Regina Jefferies: Right.

Jose Cardenas: And the ACLU has filed suit. Tell us about that.

Regina Jefferies: Well, I think one of the interesting things, the ACLU lawsuit actually is filed in Federal court so it focuses on the federal civil rights claims, equal protection and due process and that type of thing. What you are mentioning with the governor's order and what state law currently says is that individuals who are in, who have lawful authority to be here given by the Federal government are allowed to apply for driver's licenses and these kids are no different. Under state law it is allowed. In fact, there were some recent news reports, I think Arizona channel 12 about how the state of Arizona is continuing and has in the past given driver's licenses to individuals who are authorized to be in the U.S. with these work permits. However, they are not in lawful status.

Jose Cardenas: And those are terms of art. I think a lot of people would say what's the difference between lawful presence and lawful status. Lawful presence is what the Arizona statutes refer to. As you point out people who have had deferred action in the past have been considered to be here lawfully. And therefore entitled to driver's licenses and so forth.

Regina Jefferies: Yes.

Jose Cardenas: So why would the governor take the position that she's taken? She seems to be blaming it on the Federal government. She seems to be treating these deferred action people differently.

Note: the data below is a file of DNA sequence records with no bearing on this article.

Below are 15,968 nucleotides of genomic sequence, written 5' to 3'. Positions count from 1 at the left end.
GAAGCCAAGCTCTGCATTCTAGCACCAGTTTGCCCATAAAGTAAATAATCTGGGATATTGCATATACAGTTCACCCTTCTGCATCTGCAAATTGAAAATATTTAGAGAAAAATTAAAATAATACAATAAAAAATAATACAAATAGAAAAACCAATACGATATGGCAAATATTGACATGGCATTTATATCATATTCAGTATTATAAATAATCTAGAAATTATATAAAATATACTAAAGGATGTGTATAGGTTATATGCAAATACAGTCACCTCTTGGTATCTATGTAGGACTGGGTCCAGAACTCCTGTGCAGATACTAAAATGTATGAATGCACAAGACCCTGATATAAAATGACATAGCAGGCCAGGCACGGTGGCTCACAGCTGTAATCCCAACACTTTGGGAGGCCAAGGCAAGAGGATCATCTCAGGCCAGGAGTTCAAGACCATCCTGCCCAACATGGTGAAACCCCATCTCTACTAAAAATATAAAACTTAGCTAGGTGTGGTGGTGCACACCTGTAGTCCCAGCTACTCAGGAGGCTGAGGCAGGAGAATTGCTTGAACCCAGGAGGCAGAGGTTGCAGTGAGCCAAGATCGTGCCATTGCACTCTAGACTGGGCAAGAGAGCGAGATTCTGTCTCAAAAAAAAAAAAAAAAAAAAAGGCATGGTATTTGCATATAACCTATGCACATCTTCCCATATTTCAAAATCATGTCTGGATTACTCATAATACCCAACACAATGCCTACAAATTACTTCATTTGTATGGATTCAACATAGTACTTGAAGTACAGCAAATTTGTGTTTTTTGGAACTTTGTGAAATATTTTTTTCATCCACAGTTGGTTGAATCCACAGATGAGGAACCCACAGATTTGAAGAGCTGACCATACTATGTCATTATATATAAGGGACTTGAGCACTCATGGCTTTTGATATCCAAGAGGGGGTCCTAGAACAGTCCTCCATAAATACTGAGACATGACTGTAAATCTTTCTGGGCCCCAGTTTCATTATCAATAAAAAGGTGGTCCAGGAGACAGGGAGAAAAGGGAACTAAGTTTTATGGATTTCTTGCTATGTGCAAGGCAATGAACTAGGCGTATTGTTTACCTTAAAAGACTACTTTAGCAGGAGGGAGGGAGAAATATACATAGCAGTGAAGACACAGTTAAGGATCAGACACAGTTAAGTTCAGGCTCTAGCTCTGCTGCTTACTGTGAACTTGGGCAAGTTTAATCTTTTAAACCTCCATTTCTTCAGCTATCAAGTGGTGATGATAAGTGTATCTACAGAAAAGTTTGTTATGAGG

Regina Jefferies: That's exactly the point. That this group of individuals is essentially being singled out. And to be honest with you, it's a lot of politics. If you look at the history, if you look at the date that the order was issued, it happened on the first day that individuals could apply for deferred action under the Department of Homeland security's announcement. I don't think there's really much else going on here. Because her order certainly isn't based on the law.

Jose Cardenas: Just a quick update on that process of applying for deferred action by these people. How is it going? Are we seeing a lot of people out there applying for and receiving deferred action?

Regina Jefferies: There have been many, many applications, at this point over 300,000 people have applied.

Jose Cardenas: How many in Arizona?

Regina Jefferies: That's, it's hard to say. Because I don't keep numbers based on each state as far as I know. I do know that there are potentially 50,000 or 60,000 people here who could be eligible to apply for deferred action. I think it's probably safe to say that a large number of individuals in Arizona have applied.

Jose Cardenas: Regina, thank you for joining us on "Horizonte" to talk about this issue. Hope to have you back soon.